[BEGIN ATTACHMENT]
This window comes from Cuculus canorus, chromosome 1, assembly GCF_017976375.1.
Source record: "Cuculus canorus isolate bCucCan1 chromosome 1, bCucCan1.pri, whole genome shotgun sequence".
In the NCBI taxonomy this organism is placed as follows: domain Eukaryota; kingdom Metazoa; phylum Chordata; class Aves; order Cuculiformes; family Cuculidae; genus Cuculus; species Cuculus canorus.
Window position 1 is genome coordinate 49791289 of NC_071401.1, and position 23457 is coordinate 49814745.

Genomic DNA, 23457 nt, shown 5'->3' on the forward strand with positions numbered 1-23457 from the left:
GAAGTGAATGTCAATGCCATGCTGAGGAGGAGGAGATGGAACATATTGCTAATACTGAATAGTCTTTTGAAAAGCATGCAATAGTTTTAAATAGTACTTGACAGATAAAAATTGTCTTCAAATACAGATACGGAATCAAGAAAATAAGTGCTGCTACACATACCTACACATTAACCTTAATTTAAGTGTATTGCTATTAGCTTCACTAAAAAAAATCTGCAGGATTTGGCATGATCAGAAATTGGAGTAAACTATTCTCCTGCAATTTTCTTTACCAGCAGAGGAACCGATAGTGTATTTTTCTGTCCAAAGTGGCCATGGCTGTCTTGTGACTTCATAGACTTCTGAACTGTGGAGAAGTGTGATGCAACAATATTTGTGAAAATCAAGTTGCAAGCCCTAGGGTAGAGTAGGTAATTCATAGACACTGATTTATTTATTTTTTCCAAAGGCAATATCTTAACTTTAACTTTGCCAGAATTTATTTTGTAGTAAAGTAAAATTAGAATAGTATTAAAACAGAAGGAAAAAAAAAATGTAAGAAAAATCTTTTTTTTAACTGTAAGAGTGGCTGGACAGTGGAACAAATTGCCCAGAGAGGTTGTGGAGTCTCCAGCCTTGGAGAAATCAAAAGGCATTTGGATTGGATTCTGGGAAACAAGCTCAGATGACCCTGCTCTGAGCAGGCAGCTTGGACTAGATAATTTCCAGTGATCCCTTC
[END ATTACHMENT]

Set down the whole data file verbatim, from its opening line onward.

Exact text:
This window comes from Cuculus canorus, chromosome 1, assembly GCF_017976375.1.
Source record: "Cuculus canorus isolate bCucCan1 chromosome 1, bCucCan1.pri, whole genome shotgun sequence".
In the NCBI taxonomy this organism is placed as follows: domain Eukaryota; kingdom Metazoa; phylum Chordata; class Aves; order Cuculiformes; family Cuculidae; genus Cuculus; species Cuculus canorus.
Window position 1 is genome coordinate 49791289 of NC_071401.1, and position 23457 is coordinate 49814745.

Genomic DNA, 23457 nt, shown 5'->3' on the forward strand with positions numbered 1-23457 from the left:
GAAGTGAATGTCAATGCCATGCTGAGGAGGAGGAGATGGAACATATTGCTAATACTGAATAGTCTTTTGAAAAGCATGCAATAGTTTTAAATAGTACTTGACAGATAAAAATTGTCTTCAAATACAGATACGGAATCAAGAAAATAAGTGCTGCTACACATACCTACACATTAACCTTAATTTAAGTGTATTGCTATTAGCTTCACTAAAAAAAATCTGCAGGATTTGGCATGATCAGAAATTGGAGTAAACTATTCTCCTGCAATTTTCTTTACCAGCAGAGGAACCGATAGTGTATTTTTCTGTCCAAAGTGGCCATGGCTGTCTTGTGACTTCATAGACTTCTGAACTGTGGAGAAGTGTGATGCAACAATATTTGTGAAAATCAAGTTGCAAGCCCTAGGGTAGAGTAGGTAATTCATAGACACTGATTTATTTATTTTTTCCAAAGGCAATATCTTAACTTTAACTTTGCCAGAATTTATTTTGTAGTAAAGTAAAATTAGAATAGTATTAAAACAGAAGGAAAAAAAAAATGTAAGAAAAATCTTTTTTTTAACTGTAAGAGTGGCTGGACAGTGGAACAAATTGCCCAGAGAGGTTGTGGAGTCTCCAGCCTTGGAGAAATCAAAAGGCATTTGGATTGGATTCTGGGAAACAAGCTCAGATGACCCTGCTCTGAGCAGGCAGCTTGGACTAGATAATTTCCAGTGATCCCTTC